Here are some general formatting guidelines for AMA citations:

  • Superscript number that corresponds.
  • Author(s).
  • Title of the article.
  • Journal Title in Abbreviation
  • Volume(issue): pages; date
  • Journal Articles Available Online.



Here are some more essential guidelines:

  • Measurements: It is preferable to use SI standard measurements when writing measurements (The International System of Units). Numeric values are always written in plain text. There is a space between the number and the unit, and there is never a period after the unit. Commas should not be used (e.g., 1600 km, not 1,600 km).
  • Dates: When providing a date in the text, use numerals for the day and year and write out the month – for example, October 2, 2020. When using dates in a table, you can use numerals for the month (for example, 4/2/2010).
  • Numbers: Use numerals (1, 2, 3, etc.) in all writing except when the number begins a sentence or title. Use AM or PM in small letters to indicate the time of day (6 pm). It is preferable to use standard 12-hour clock time. If you need to show precise timing, you can also use the 24 hour or military time convention.
  • Acronyms, abbreviations, and initialisms: Unless they are well-known, acronyms, abbreviations, and initialisms should be avoided. It may include accepted units of measurement as well as some well-known terms. If an acronym, abbreviation, or initialism is well-known, spell it out the first time you use it. Periods should not be used between the letters of an acronym, abbreviation, or initialism. In the text of a manuscript, stated names should always appear as full names. Use the two-letter abbreviation (first name initial and middle name initial) when referencing.


AMA Title Page


The following information should be included on the title page:

  • The Title [In titles and subtitles, capitalize the first letter of each significant word]
  • The page number is located in the upper right corner.
  • First and last names
  • Course Title
  • Date
  • University
  • Student Number


Format and Rules for In-Text Citation

In-text citations are notes made within the text of your paper when you use a borrowed piece of information or idea, and they should be identified with superscript numbers. If you use a direct quote from another work, it should be enclosed in quotation marks. If the direct quote is more than four lines long, it should be set off and indented in a separate block, presented in reduced type, and appear without quotation marks. The superscript numbers identifying your use of borrowed information and ideas should appear outside (or to the right) of commas, periods, and quotation marks and inside (or to the left) of colons and semicolons.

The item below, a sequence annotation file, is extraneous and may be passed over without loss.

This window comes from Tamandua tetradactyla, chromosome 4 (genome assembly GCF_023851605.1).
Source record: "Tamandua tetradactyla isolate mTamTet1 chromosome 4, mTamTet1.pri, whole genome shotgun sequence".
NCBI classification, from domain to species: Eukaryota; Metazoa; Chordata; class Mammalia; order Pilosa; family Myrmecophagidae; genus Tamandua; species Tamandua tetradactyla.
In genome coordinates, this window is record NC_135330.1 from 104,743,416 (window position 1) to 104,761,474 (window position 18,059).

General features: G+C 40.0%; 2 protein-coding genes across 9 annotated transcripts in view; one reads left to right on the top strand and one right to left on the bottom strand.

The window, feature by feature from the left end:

If you use information and ideas from more than one source in a single passage or sentence, identify each one with a different superscript number. Multiple superscript numbers should be separated by commas and not separated by spaces. Personal communications, including interviews, emails, and letters, should have information and ideas cited parenthetically within the text of your paper. In the citation, include the person’s name and the type and date of the communication.


AMA Reference List

When using AMA format, you must include a detailed list of references at the end of your paper that provides information about your chosen sources. The list of references should contain detailed information about the sources you used in your research and information and ideas borrowed from other sources that you used in your paper. The in-text citations appear throughout the text, but the full entry for each reference is included on a separate page of the essay.

The AMA Reference List format enables readers to locate the source of information on the topic covered and conduct in-depth research on the issue. A superscript number should be used to connect the in-text citation and its corresponding reference. The superscript number is determined by the order in which it appears in the essay (beginning with 1, 2, etc.).


General Rules

  • The references should be listed numerically in the order they appeared in your paper’s text.
  • The type, order, and format of information to include in a Reference List will differ depending on the type of source from which you borrowed the piece(s) of data and idea(s).
  • Regardless of the source, you should never put a comma between an author’s, editor’s, or director’s last name and first initials.
  • If you borrow information or an idea from a specific page or range of pages within a printed work or a paginated web resource, you must identify the page(s) at the end of the reference.
  • When identifying a page number or numbers in an entry in your list of references, use the whole numbers (for example, 111–112, not 111–2).


Digital Documents

The following elements should be included in all references to digital journals:

  • Article title and subtitle (as applicable)
  • Name of the journal abbreviated and italicized Year Volume Number Issue Number
  • When appropriate, the part or supplement number
  • Page numbers are included—
  • Do not leave out any digits from inclusive page numbers.
  • A semicolon separates the year of publication;
  • a colon separates the volume number and issue number (in parentheses);
  • a hyphen separates the first-page number, and the last page number is separated by a period.


Print Materials

The following elements should be included in all references to print books:

  • Surnames and first and middle initials of the authors
  • Title of the chapter (if there)
  • First and middle initials of the author(s) or editor(s) of the book, as well as their surname (or translators if any)
  • Book title and subtitle (if any)
  • Volume title and volume number (when there is more than one volume)
  • Number of editions (do not indicate the first edition)
  • Publication location
  • When a country name appears alone, it must be spelled out.
  • Publisher’s name
  • Page numbers for the year of copyright (when specific pages are cited)